Photo ou archives : D. Ganneau
250 Freccia d'Oro S Â– 1937
All-Italian to suit the Duce
In the 1930s, Mussolini wanted the national industry to be self-sufficient and to use foreign suppliers as little as possible. Bianchi's loyalty to the regime never faltered, which ensured that his company got plenty of military orders. Therefore, the marque launched the 250 Freccia d'Oro in 1934 to replace the 220 of 1933, which was in turn derived from the 175 launched in 1930. Two versions were proposed: the "T" (touring) at 3800 lire and the "S" (sport) at 3950 lire. The additional 150 lire bought an extra 2.5 hp and twin exhausts.
The Freccia d'Oro ("Golden Arrow") was produced until 1940. Its sales were boosted by governmental encouragement, which enabled a rapid price reduction.
In 1936, it was fitted with rear suspension, while a Dell'Orto carburetor replaced the French Gurtner on the T and the British Amal on the S. The S took advantage of the upgrade to fit a four-speed gearbox, while a Marelli electrical installation supplanted the Bosch. The carburetor and electrics were the final imported elements on this model; Italian components had gradually been substituted for the Best & Lloyd, Bowden, Miller, Pilgrim, Smith and Terry fittings previously used on the Bianchis. A Sport Lusso joined the other two existing Freccia d'Oro models between 1939 and 1942, and was the last civilian machine to leave the factory before it was bombed by the Allies. The Dolomiti and Stelvio succeeded the Freccia d'Oro in 1947.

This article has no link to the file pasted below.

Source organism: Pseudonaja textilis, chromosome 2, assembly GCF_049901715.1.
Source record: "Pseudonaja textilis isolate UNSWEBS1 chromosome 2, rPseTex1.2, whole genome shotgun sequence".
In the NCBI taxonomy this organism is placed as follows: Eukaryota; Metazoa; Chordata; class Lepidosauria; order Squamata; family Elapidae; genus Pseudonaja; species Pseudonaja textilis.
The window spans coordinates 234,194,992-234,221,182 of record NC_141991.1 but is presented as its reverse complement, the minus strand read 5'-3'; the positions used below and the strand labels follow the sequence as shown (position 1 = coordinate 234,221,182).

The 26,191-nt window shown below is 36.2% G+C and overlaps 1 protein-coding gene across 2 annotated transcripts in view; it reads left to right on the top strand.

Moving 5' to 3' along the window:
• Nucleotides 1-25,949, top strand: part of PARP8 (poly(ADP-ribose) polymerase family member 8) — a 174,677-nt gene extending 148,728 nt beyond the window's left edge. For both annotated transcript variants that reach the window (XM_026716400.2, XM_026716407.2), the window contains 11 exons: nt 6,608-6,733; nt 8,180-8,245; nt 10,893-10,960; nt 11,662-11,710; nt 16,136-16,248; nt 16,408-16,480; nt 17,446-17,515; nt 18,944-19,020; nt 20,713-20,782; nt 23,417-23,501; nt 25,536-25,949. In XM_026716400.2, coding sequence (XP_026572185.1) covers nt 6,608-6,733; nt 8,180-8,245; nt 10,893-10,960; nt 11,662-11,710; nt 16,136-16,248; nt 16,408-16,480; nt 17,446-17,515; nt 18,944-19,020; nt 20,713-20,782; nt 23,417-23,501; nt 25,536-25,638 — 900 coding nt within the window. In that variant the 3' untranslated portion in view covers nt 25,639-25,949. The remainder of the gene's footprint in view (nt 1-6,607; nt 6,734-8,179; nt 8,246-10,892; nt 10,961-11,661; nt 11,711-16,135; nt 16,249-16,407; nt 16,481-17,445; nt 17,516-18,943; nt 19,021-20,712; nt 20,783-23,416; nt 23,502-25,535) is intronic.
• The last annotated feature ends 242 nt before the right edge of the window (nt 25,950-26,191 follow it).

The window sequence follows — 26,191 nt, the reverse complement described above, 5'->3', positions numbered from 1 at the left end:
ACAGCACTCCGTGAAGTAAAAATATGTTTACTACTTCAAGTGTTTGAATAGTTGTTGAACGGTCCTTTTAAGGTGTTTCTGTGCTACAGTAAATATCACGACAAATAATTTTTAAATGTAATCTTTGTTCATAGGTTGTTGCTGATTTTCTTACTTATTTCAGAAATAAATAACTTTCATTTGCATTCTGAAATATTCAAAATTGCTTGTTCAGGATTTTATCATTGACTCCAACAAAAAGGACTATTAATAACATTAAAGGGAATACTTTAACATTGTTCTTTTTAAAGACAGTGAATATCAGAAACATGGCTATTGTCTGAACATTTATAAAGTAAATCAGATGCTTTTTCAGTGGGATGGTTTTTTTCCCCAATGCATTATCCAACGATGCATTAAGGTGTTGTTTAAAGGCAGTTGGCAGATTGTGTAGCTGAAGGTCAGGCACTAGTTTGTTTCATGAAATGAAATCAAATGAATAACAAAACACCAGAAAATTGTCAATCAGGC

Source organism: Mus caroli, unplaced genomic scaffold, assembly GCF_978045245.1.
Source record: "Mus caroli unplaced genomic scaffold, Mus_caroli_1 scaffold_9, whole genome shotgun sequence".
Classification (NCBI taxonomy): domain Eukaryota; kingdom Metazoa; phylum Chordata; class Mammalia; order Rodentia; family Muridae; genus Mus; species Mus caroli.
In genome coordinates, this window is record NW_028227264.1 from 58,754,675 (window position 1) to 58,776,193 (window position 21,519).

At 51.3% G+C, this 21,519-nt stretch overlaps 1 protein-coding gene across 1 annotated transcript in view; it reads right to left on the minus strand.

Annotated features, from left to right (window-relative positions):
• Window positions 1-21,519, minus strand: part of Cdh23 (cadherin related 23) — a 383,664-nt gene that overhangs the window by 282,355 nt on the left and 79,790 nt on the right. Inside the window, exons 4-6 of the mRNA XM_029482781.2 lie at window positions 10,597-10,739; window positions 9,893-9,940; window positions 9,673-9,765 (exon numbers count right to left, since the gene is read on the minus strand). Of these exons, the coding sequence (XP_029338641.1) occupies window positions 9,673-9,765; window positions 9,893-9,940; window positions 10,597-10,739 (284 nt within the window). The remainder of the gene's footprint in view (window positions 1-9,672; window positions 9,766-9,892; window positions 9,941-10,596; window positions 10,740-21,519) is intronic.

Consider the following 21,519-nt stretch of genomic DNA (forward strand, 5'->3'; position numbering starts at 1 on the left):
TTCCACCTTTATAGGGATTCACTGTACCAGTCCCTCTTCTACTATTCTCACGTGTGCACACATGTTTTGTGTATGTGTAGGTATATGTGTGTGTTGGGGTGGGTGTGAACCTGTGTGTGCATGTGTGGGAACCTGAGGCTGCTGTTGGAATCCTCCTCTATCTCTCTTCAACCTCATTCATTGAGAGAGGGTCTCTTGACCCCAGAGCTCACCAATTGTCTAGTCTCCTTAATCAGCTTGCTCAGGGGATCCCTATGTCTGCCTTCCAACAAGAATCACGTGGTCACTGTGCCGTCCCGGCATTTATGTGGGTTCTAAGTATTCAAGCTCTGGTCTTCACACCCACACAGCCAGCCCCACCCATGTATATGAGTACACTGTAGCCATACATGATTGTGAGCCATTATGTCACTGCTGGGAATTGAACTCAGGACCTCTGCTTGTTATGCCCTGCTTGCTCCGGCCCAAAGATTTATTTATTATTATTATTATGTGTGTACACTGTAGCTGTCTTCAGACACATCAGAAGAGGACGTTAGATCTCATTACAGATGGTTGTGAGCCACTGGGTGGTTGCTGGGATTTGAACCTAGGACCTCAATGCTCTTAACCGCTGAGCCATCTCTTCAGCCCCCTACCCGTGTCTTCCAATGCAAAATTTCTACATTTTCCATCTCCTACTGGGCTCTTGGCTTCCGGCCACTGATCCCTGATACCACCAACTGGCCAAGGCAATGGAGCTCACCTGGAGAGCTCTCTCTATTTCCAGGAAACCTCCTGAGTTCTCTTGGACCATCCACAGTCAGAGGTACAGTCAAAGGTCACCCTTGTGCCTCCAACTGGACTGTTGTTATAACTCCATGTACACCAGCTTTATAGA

Engine: 248c (63x80mm) air-cooled single-cylinder four-stroke
Power Rating: 12 hp @ 5,200 rpm
Fuel System: Dell'Orto carburettor
Transmission: 4-speed, chain final drive
Suspension: girder forks (front); swing arm (rear)
Brakes: drum (front & rear)
Wheels: 3.00x19 inch (front); 3.25x19 inch (rear)
Weight: 326 lb
Maximum Speed: 72 mph
The Freccia d'Oro S was a typical sports bike of the late 1930s, though the adoption of rear suspension was an advanced touch.